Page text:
<Remember: slooooooowwww and be natural> I appreciate the opportunity to be here… Very timely event!
<…slowly…> Intro self and sectors
What does this mean: the equity owners of a co-op are the same people who: - democratically govern the business thru 1-member = 1-vote - are the beneficiaries of the services provided
Building blocks of economic cooperation Authority: - basic authority and responsibility imposed by law, in other words the incorporating statute - Bylaws and policy provide guidance and clarify authority Ultimate authority from 2 places: Comes from members and this overall system The co-op is theirs and without their desire to create and perpetuate co-op, the board wouldn’t exist Members place their needs, trust and Board of their choosing.
<ehm, breath> Co-ops are dynamic and relevant in today’s economy
<are you going slowly enough> Co-ops are defined by ownership In this collection of cooperative business’s logo’s, I see groups of people who had a need: - they could not meet individually and - which was unfulfilled by the traditional investor-owned private sector
<S.L.O.W.> Because co-op businesses are: - comprised of the community - they are representative of the community - and they are a part of the community Co-ops: - Keep profits, ownership and control local - Are less vulnerable to take-over and closure by outside decision-makers ; often stay long after others leave - Are trusted business partners; people like to deal with the producer Co-ops have an innate edge on investor-owned corporations and they have an opportunity to sell it!
2013 03 13 pfc - co-ops 101
NW Co-op Development CenterCo-ops 101Peoples Food Co-opMar. 13th, 2013Eric Bowman, Cooperative Development Specialisteric@nwcdc.coop1063 S Capitol Way # 211Olympia, WA 98501360.943.4241
Presentation: Co-ops 1011. Intro2. Overview and History3. Co-op Economy and Models4. Development Process5. Resources6. Q&A
NWCDCThe Centera 501(c)3 nonprofit which provides development servicesfor new and existing co-opsOur missionto foster community economic development through theco-op business modelWe’rea team of co-op developers with skills specific to start-upand organizational business development
Co-ops 101Investor owned:Sole proprietor:Co-ops are member:◦ Owned◦ Controlled◦ Benefited
Co-op RoleU.S. Facts:– 250 purchasing co-ops procure for 50,000 businesses– 3,000 farmer co-ops market 30% of farmers’ products– 8,000 housing co-ops provide 1 m homes– 7,500 credit unions provide services to 90 m members– 1,000 rural electrics operate ½ the nation’s distribution– 29,000 co-ops serve 43% of the populationTop 100 co-ops’ 2010 revenues = $194 Billion!
Internationally Recognized Principles1. Voluntary and Open Membership2. Democratic Member Control3. Member Economic Participation4. Autonomy and Independence5. Education, Training and Information6. Co-operation among Co-operatives7. Concern for Community
OwnershipMember-Owners can be– Consumers– Producers/Farmers– Workers– Other Businesses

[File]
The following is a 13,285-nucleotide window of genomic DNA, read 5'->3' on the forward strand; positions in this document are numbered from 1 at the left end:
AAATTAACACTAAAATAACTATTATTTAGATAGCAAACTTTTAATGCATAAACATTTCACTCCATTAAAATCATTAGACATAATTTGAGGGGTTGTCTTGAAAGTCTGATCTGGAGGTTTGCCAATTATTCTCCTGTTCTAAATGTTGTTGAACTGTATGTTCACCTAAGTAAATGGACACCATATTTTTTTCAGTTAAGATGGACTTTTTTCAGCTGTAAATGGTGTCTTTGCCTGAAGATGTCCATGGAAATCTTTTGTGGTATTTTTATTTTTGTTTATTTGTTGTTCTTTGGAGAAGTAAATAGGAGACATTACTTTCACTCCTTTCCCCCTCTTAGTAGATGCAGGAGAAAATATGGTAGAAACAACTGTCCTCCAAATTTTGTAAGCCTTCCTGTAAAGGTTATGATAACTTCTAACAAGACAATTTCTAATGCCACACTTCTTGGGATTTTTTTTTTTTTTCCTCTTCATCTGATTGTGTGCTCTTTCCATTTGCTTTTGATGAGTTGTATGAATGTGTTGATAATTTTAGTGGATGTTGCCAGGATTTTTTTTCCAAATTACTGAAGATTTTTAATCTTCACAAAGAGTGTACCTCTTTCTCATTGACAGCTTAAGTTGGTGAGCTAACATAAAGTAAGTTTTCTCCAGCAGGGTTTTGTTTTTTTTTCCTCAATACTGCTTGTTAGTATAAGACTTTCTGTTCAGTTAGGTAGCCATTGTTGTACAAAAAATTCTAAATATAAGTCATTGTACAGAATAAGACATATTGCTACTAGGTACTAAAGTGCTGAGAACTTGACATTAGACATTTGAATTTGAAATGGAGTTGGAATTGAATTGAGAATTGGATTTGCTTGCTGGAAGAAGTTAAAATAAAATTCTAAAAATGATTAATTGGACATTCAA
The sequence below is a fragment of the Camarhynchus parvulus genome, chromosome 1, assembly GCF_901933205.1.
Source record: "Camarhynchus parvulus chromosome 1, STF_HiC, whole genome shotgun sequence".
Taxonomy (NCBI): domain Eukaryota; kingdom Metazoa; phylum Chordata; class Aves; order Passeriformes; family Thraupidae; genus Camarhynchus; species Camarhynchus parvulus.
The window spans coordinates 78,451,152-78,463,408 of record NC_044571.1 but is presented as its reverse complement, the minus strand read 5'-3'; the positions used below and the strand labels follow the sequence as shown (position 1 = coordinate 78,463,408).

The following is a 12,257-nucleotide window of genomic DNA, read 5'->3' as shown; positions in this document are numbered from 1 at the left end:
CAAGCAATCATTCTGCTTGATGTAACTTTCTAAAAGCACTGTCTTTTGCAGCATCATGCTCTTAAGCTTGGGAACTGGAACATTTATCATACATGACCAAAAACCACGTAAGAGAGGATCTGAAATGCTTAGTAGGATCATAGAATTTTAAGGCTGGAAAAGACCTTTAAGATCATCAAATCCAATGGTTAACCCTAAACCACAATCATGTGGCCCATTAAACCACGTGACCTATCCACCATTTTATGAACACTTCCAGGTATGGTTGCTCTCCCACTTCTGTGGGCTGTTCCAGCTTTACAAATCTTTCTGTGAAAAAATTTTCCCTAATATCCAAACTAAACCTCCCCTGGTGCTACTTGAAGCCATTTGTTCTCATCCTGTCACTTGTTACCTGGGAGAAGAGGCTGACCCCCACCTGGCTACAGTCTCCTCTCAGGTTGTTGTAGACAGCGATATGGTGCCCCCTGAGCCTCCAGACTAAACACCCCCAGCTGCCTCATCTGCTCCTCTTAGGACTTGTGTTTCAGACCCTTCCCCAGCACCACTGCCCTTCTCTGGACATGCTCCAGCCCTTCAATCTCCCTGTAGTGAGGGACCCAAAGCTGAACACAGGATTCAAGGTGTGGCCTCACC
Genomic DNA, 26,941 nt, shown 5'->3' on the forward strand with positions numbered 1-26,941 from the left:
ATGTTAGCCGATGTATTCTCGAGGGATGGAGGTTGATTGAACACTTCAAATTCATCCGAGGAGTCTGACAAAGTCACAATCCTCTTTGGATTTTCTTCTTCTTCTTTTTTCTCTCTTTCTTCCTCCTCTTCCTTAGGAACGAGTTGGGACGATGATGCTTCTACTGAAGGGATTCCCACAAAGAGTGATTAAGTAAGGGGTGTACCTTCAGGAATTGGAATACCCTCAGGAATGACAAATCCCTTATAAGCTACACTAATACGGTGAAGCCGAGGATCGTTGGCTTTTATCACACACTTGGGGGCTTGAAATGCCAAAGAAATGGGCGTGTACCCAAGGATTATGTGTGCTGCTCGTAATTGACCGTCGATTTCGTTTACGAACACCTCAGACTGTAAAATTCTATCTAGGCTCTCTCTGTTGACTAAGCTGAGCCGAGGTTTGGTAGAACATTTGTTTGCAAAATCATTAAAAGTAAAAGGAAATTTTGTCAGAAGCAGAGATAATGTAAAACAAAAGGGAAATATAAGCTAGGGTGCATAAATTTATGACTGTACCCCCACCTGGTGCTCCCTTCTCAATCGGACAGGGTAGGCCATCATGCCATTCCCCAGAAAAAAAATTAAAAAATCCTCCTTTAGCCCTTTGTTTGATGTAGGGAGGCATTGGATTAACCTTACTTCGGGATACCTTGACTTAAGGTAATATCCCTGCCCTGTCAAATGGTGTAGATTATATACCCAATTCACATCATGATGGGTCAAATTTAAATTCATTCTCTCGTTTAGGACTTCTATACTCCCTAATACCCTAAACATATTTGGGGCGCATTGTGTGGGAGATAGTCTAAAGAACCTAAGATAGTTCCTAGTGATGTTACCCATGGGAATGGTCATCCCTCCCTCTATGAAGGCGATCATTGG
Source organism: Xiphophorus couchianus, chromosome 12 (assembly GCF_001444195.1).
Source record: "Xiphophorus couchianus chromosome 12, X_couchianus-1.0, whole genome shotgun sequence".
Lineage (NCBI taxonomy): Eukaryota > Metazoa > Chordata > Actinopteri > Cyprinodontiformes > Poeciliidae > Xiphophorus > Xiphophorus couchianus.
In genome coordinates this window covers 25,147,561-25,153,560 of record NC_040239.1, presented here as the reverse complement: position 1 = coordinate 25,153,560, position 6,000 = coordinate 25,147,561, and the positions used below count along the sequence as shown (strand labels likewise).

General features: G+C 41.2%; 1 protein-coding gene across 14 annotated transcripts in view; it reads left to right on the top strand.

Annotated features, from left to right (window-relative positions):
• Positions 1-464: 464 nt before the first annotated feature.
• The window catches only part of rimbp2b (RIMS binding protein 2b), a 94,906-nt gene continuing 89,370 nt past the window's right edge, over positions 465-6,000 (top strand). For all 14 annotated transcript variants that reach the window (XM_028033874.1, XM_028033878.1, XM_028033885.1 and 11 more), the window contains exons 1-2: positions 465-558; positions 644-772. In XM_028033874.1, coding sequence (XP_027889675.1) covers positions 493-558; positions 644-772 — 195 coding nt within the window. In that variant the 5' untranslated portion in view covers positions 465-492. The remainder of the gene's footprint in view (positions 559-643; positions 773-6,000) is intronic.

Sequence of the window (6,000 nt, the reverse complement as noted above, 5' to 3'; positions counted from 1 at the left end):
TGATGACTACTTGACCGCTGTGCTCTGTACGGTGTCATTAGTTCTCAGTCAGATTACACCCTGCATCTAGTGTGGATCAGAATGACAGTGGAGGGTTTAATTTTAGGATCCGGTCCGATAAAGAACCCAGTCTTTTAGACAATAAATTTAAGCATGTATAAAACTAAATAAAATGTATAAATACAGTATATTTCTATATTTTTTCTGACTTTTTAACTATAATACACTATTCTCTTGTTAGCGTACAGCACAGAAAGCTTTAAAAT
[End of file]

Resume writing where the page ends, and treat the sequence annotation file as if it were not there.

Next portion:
Distributionism cont.Another School…Solidarity or Multi-Stakeholder◦ Weaver Street Market owners:◦ Workers◦ Consumers◦ Idaho’s Bounty Co-op owners:◦ Producers◦ Consumers
Why Cooperate?…to access resources not individually achievable
Why form an entity?Creating:• Something bigger and beyond oneself• Economy of scale• Solid foundation for growth• Legitimacy• Commitment• Limited liability• Formal structure to work together
When not to form…• Too small to cover admin• Dependant on volunteer and/or grant• Less than 3 members• Don’t need structure• No compelling economic need
Estimated Timeline• 6 to 12 months (or more for each):1. Organizing2. Planning3. Implementation• Total of 1 ½ to 3 years
Co-op Development Stages• Identify a need a co-op couldmeet• Form Steering Committee• Research Feasibility• Review Findings (Go/No Go)• Membership Drive• Planning and Financing• Begin Operations (Go/No Go)Project LifecycleProject Lifecycle
Co-op Development Stages• Identify a need a co-op couldmeet• Form Steering Committee• Research Feasibility• Review Findings (Go/No Go)• Membership Drive• Planning and Financing• Begin Operations (Go/No Go)How We Assist• Facilitate identifying mission andgoals• Train founding Board members• Market and feasibility research• Assist with organizing• Professional, 3rdparty perspective• General business consultingProject LifecycleProject Lifecycle
Organizing• Held “go or no go” votes at every meeting
Organizing• Form committee– A “proto board”– May or may not be potential members– Role is:• Advisory• Exploratory• Planning• Networking• Visionary• Fundraising
What you are:…is spending your neighbor’s money!
Membership Drive Phases1. Highly motivated early adopters2. Friends, family and fools are super easy3. Tap out networks4. Community organizing and it’s uphill– It’s P.R., outreach, communications, etc.– Need a plan– “Political campaign without an election”
Resources1. How to Start a Food Co-op; CGIN2. How to Start a Cooperative; USDA3. The Worker Cooperative Toolbox; NCDF• Resources/toolboxes– Food Co-op Initiative– US Federation of Worker Co-ops• Magazines– Cooperative Grocer– The Cooperator; Co-op and Condo monthly
Thank You!Eric Bowmaneric@nwcdc.coopNorthwest Cooperative Development Center1063 Capitol Way S # 211Olympia, WA 98501360.943.4241 | www.nwcdc.coopFostering community economic development through thecooperative business model